An Indian village has banned women from using mobile phones in public in an attempt to restrict their contacts with men and plans hefty fines for violators, police said Wednesday.
Village elders ruled that women found using a mobile phone outside their homes would be fined 21,000 rupees ($325) - a sum it would take most rural Indians several months to earn.
The ruling was issued on Tuesday in Madora, a mainly Muslim village in the conservative northern state of Uttar Pradesh.
"We have received reports about the Khap ordering the ban on women using mobile phones," local police chief Arun Kumar Singh told AFP, referring to the informal village councils known as khap panchayats in India.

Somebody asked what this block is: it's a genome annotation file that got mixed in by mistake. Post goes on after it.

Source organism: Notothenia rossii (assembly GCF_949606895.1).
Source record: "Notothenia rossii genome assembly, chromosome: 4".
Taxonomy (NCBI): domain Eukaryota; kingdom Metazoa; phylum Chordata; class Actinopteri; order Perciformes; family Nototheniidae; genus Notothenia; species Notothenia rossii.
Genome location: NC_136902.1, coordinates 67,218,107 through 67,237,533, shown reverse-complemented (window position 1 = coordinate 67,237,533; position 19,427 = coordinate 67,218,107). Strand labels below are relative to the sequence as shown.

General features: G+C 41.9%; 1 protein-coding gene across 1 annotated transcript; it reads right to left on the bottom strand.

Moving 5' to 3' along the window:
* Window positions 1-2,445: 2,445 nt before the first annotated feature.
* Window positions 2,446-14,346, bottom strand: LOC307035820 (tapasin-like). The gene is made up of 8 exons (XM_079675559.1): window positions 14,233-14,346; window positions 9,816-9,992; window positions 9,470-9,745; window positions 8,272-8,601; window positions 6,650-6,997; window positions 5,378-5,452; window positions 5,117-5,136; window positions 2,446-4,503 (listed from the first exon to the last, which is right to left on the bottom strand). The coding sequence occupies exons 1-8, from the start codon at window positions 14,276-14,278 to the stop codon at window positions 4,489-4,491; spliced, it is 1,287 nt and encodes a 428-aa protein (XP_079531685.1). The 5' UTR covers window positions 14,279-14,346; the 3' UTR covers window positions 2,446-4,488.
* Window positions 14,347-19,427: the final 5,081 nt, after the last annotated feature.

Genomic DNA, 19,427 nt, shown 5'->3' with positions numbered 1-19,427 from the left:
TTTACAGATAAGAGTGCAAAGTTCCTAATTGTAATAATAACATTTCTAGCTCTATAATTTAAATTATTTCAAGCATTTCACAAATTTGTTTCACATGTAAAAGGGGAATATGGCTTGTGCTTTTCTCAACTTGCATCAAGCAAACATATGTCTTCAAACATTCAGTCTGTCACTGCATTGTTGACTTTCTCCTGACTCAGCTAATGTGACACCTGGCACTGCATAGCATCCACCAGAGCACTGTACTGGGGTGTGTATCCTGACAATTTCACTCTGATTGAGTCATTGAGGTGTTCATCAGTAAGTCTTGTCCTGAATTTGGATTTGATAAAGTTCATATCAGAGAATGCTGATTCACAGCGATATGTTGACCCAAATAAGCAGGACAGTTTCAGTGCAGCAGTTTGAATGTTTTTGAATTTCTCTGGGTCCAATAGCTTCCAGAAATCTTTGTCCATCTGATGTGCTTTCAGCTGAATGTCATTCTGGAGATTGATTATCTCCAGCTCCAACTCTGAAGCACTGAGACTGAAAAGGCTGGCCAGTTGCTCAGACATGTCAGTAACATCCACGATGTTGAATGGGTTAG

"Such orders are against the constitution and we will take action."
The council believes that mobile phones are helping unmarried women to elope and that a ban will limit their interaction with men.
The council also imposed fines on people caught slaughtering cows - illegal in most Indian states - or smuggling liquor.
"We do support their measures against illegal activities but won't allow them to curb the freedom of women," Singh said.
Khap panchayats are mostly run by male village elders. Although illegal, they have considerable influence in rural north India.
They are known for issuing diktats aimed at upholding the socially conservative traditions that have long held sway and resisting modernisation - such as banning women from wearing jeans.
But they have also been blamed for ordering serious crimes, including the so-called "honour killing" of couples who marry outside caste or religion.
Critics accuse them of acting like kangaroo courts and handing down public beatings and other punishments for perceived crimes.